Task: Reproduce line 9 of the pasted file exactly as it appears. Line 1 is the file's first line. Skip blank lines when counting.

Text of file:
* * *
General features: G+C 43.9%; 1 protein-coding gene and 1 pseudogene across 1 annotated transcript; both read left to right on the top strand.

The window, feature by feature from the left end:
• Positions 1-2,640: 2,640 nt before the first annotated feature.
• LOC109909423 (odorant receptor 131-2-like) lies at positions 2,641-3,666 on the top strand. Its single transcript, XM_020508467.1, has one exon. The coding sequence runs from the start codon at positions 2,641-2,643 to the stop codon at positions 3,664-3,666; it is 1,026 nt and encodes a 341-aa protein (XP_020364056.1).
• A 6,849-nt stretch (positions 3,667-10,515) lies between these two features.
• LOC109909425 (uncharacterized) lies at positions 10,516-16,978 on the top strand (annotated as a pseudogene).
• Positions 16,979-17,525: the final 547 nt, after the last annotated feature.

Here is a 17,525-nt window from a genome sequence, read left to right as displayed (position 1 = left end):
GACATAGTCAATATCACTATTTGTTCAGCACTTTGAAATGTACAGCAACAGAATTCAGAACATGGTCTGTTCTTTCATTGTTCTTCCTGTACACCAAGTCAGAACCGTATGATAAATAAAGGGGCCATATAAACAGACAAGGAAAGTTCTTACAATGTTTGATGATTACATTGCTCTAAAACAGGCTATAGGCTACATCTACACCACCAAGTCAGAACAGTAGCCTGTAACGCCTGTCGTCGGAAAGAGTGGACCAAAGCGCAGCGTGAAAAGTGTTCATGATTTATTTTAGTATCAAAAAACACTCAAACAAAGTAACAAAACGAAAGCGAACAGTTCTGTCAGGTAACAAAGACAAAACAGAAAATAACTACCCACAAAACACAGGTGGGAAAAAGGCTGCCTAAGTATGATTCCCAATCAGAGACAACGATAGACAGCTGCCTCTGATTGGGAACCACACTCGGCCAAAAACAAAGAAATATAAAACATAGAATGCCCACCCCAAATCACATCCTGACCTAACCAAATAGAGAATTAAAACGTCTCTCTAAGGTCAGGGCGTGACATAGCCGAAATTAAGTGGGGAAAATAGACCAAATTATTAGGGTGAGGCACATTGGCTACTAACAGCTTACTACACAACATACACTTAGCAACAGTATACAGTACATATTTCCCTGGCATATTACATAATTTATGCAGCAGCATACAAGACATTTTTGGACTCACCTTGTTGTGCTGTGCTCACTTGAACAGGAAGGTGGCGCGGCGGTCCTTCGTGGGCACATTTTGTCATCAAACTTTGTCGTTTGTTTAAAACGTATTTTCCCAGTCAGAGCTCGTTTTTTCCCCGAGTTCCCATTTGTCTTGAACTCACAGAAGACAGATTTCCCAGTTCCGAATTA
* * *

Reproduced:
GACATAGTCAATATCACTATTTGTTCAGCACTTTGAAATGTACAGCAACAGAATTCAGAACATGGTCTGTTCTTTCATTGTTCTTCCTGTACACCAAGTCAGAACCGTATGATAAATAAAGGGGCCATATAAACAGACAAGGAAAGTTCTTACAATGTTTGATGATTACATTGCTCTAAAACAGGCTATAGGCTACATCTACACCACCAAGTCAGAACAGTAGCCTGTAACGCCTGTCGTCGGAAAGAGTGGACCAAAGCGCAGCGTGAAAAGTGTTCATGATTTATTTTAGTATCAAAAAACACTCAAACAAAGTAACAAAACGAAAGCGAACAGTTCTGTCAGGTAACAAAGACAAAACAGAAAATAACTACCCACAAAACACAGGTGGGAAAAAGGCTGCCTAAGTATGATTCCCAATCAGAGACAACGATAGACAGCTGCCTCTGATTGGGAACCACACTCGGCCAAAAACAAAGAAATATAAAACATAGAATGCCCACCCCAAATCACATCCTGACCTAACCAAATAGAGAATTAAAACGTCTCTCTAAGGTCAGGGCGTGACATAGCCGAAATTAAGTGGGGAAAATAGACCAAATTATTAGGGTGAGGCACATTGGCTACTAACAGCTTACTACACAACATACACTTAGCAACAGTATACAGTACATATTTCCCTGGCATATTACATAATTTATGCAGCAGCATACAAGACATTTTTGGACTCACCTTGTTGTGCTGTGCTCACTTGAACAGGAAGGTGGCGCGGCGGTCCTTCGTGGGCACATTTTGTCATCAAACTTTGTCGTTTGTTTAAAACGTATTTTCCCAGTCAGAGCTCGTTTTTTCCCCGAGTTCCCATTTGTCTTGAACTCACAGAAGACAGATTTCCCAGTTCCGAATTA